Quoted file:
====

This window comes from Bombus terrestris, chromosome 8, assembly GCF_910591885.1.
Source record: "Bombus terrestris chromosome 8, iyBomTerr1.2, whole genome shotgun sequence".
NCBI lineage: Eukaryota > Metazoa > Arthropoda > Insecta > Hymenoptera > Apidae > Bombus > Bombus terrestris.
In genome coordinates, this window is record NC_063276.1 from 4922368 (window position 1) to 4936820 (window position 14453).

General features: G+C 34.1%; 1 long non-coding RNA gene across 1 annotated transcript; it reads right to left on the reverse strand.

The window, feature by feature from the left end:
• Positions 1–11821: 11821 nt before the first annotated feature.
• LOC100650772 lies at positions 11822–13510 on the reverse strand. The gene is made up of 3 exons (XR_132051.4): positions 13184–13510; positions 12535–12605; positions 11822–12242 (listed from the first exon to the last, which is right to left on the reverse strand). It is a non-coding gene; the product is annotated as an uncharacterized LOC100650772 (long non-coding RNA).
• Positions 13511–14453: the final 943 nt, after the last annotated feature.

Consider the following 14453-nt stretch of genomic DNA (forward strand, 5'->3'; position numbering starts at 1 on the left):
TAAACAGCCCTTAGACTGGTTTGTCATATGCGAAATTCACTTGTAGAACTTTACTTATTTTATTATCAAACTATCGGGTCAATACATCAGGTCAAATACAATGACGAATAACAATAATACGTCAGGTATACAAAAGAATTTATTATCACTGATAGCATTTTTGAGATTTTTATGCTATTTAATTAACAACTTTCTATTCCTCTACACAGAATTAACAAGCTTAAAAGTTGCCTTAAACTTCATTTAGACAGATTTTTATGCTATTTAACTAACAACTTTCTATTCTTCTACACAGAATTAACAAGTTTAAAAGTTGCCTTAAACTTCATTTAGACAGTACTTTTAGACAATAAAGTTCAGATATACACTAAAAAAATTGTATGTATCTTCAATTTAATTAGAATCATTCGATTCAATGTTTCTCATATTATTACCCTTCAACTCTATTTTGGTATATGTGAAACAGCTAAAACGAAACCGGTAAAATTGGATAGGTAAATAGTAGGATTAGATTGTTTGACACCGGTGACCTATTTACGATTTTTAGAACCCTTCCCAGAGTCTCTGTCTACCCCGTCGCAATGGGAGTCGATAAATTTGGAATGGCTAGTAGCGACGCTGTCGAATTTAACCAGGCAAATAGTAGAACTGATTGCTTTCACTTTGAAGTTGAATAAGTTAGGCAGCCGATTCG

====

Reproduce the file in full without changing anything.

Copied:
This window comes from Bombus terrestris, chromosome 8, assembly GCF_910591885.1.
Source record: "Bombus terrestris chromosome 8, iyBomTerr1.2, whole genome shotgun sequence".
NCBI lineage: Eukaryota > Metazoa > Arthropoda > Insecta > Hymenoptera > Apidae > Bombus > Bombus terrestris.
In genome coordinates, this window is record NC_063276.1 from 4922368 (window position 1) to 4936820 (window position 14453).

General features: G+C 34.1%; 1 long non-coding RNA gene across 1 annotated transcript; it reads right to left on the reverse strand.

The window, feature by feature from the left end:
• Positions 1–11821: 11821 nt before the first annotated feature.
• LOC100650772 lies at positions 11822–13510 on the reverse strand. The gene is made up of 3 exons (XR_132051.4): positions 13184–13510; positions 12535–12605; positions 11822–12242 (listed from the first exon to the last, which is right to left on the reverse strand). It is a non-coding gene; the product is annotated as an uncharacterized LOC100650772 (long non-coding RNA).
• Positions 13511–14453: the final 943 nt, after the last annotated feature.

Consider the following 14453-nt stretch of genomic DNA (forward strand, 5'->3'; position numbering starts at 1 on the left):
TAAACAGCCCTTAGACTGGTTTGTCATATGCGAAATTCACTTGTAGAACTTTACTTATTTTATTATCAAACTATCGGGTCAATACATCAGGTCAAATACAATGACGAATAACAATAATACGTCAGGTATACAAAAGAATTTATTATCACTGATAGCATTTTTGAGATTTTTATGCTATTTAATTAACAACTTTCTATTCCTCTACACAGAATTAACAAGCTTAAAAGTTGCCTTAAACTTCATTTAGACAGATTTTTATGCTATTTAACTAACAACTTTCTATTCTTCTACACAGAATTAACAAGTTTAAAAGTTGCCTTAAACTTCATTTAGACAGTACTTTTAGACAATAAAGTTCAGATATACACTAAAAAAATTGTATGTATCTTCAATTTAATTAGAATCATTCGATTCAATGTTTCTCATATTATTACCCTTCAACTCTATTTTGGTATATGTGAAACAGCTAAAACGAAACCGGTAAAATTGGATAGGTAAATAGTAGGATTAGATTGTTTGACACCGGTGACCTATTTACGATTTTTAGAACCCTTCCCAGAGTCTCTGTCTACCCCGTCGCAATGGGAGTCGATAAATTTGGAATGGCTAGTAGCGACGCTGTCGAATTTAACCAGGCAAATAGTAGAACTGATTGCTTTCACTTTGAAGTTGAATAAGTTAGGCAGCCGATTCG